Laziness and procrastination, which usually work unfavourably for persons, saved 45-year-old Krishnavenito’s life after she decided to wait just a little longer before heading out of her house.
“I was supposed to leave, but I kept delaying it, and five minutes before I was supposed to leave, my family and I heard the deafening sounds,” said a harrowed Krishnaveni, whose house is right opposite Konark theatre in Dilsukhnagar, the second blast’s site.
Her husband, Ramana Reddy (50) had been coaxing her for more than 10 minutes to go out of the house. “I have no idea what would have happened had she left. I don’t think I’d have been able to forgive myself,” said Reddy.
The magnitude of the blast near their house was so high that windows till the third floor had shattered. “The shops on the ground floor, which I gave for rent, suffered some damage. All boards and glasses which were close to the site were shattered,” he said.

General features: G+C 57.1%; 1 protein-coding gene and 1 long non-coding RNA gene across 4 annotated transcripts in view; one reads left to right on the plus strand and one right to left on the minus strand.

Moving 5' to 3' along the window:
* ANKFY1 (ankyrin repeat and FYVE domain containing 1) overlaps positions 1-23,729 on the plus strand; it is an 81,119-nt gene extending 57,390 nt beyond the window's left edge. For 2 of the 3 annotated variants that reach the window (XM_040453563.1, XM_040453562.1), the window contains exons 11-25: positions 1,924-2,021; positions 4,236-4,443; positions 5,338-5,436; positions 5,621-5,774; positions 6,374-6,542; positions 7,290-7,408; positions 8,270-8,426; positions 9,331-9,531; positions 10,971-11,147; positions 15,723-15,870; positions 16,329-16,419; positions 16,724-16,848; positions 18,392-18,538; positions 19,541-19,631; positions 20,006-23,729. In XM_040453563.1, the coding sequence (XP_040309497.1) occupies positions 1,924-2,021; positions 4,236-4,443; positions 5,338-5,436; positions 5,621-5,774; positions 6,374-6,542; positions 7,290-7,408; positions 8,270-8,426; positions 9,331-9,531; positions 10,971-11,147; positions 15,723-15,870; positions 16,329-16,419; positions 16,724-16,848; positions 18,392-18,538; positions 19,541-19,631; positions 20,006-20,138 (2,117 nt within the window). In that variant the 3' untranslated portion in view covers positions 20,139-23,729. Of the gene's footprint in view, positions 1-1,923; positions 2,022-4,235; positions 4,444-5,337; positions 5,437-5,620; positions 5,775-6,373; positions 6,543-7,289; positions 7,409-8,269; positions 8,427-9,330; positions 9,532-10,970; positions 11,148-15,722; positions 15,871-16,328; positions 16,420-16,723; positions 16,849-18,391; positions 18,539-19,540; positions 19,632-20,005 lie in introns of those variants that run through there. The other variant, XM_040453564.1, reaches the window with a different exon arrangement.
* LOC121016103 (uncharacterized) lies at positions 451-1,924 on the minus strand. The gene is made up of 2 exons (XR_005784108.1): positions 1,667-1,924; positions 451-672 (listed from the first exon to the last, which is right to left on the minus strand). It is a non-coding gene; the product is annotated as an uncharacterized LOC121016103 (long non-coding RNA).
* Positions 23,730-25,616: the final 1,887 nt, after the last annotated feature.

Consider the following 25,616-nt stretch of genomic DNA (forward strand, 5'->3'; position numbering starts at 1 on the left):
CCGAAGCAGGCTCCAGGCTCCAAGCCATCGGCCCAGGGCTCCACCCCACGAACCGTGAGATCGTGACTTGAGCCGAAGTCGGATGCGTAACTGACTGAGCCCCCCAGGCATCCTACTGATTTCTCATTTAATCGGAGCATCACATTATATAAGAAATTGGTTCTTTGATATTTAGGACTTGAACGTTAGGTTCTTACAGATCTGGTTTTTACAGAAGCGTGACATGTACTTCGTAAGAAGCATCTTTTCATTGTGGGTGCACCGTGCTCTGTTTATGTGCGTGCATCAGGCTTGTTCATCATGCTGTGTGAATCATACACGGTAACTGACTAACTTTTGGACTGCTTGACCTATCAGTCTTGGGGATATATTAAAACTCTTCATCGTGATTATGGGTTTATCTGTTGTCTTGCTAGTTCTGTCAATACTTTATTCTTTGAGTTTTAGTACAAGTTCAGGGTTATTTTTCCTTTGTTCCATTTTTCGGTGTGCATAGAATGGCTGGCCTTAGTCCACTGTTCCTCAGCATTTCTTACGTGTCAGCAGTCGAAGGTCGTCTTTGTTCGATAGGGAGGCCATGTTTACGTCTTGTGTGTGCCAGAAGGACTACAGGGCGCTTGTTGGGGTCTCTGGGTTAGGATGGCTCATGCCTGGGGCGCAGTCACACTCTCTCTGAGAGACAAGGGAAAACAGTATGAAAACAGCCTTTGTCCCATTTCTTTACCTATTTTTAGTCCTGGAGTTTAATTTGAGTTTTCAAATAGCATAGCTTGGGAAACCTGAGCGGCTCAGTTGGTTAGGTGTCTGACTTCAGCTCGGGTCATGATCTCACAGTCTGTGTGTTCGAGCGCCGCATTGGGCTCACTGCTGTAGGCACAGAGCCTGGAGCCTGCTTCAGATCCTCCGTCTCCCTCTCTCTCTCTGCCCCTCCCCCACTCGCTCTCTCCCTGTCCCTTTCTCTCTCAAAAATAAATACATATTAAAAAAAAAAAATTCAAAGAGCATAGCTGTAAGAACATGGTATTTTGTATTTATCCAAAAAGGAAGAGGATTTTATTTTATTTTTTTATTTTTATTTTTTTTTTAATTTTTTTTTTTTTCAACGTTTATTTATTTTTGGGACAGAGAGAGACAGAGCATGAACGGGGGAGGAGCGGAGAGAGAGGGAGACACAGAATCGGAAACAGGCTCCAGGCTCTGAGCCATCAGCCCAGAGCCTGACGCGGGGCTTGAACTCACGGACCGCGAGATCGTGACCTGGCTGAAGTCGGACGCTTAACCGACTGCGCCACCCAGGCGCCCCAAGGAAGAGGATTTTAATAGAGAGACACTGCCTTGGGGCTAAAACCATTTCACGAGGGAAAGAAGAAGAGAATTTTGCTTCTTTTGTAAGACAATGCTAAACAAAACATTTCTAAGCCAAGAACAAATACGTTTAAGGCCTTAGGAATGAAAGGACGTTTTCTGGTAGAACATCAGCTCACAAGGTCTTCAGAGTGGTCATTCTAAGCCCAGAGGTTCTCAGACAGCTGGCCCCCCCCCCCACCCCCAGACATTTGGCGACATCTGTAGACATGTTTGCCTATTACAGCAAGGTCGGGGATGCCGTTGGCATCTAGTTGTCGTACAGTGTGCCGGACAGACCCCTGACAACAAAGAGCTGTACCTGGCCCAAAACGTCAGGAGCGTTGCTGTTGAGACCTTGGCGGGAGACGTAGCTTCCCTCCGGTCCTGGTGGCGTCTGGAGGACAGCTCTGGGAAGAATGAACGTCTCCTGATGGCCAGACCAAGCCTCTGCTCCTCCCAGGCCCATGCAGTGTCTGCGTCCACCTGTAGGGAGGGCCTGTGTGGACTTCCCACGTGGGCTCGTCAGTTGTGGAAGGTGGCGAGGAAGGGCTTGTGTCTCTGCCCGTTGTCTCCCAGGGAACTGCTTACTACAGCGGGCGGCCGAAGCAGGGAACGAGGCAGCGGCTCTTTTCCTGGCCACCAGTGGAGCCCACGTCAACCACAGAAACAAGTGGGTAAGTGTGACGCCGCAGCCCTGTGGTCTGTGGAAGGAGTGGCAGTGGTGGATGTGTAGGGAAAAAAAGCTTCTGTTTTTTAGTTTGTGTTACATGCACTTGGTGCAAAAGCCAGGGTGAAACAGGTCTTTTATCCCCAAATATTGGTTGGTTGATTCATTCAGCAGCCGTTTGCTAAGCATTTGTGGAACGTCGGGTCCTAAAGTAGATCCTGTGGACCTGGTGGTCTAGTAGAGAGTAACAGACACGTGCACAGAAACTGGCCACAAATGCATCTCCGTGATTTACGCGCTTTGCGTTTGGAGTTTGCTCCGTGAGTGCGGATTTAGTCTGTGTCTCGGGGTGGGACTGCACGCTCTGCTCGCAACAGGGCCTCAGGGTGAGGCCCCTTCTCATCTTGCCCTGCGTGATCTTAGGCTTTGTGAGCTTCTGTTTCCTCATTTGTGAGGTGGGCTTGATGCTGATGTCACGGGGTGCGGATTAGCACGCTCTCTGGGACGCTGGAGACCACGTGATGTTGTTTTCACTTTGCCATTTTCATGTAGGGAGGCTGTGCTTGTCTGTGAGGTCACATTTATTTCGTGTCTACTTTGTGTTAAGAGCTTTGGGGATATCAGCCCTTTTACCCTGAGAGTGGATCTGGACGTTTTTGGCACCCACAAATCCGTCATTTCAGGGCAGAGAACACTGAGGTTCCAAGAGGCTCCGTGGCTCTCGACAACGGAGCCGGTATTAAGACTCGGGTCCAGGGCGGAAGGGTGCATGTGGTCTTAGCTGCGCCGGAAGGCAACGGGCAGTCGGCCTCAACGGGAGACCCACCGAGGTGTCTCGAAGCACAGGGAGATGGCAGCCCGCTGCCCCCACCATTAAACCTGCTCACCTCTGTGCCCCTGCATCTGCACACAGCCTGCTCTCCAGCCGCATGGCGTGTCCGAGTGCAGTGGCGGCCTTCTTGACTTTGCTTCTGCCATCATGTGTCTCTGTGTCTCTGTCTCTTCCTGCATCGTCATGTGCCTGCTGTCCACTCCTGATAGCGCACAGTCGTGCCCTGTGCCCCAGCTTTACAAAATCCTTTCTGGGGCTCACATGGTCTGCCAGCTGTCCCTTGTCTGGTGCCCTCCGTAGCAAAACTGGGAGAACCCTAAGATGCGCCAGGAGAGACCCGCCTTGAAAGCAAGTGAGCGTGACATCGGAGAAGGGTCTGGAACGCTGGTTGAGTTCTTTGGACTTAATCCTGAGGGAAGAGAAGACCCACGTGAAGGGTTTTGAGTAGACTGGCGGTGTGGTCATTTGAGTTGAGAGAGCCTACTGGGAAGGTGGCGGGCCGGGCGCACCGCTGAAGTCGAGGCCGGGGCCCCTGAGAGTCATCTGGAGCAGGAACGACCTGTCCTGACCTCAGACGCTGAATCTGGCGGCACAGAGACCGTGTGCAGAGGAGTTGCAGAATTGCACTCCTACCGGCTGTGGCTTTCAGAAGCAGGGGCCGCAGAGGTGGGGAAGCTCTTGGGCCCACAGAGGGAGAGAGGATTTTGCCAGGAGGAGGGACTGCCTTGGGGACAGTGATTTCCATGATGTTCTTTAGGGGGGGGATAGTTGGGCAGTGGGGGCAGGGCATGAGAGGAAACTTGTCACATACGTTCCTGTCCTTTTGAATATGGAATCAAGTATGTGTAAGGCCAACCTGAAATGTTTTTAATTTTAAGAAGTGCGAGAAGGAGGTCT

Both he and his wife stated that at first they thought that a transformer or a cylinder had exploded. “Six months ago a cylinder had exploded, and we thought it was the same thing. But it turned out to be something much more worse,” mentioned Reddy, who was in a troubled state after he witnessed the aftermath of the blasts. He added that the building which got damaged at the site of the second blast housed many coaching centres for engineering students.
“There is always a crowd, with a mjority of them being students. After the blasts, panic-stricken students even jumped off the building from the second or third floor and broke their legs,” he said.
The couple were however still in a shock about what they had witnessed. “This shows that a blast can take place anywhere and how helpless we are,” asserted Reddy.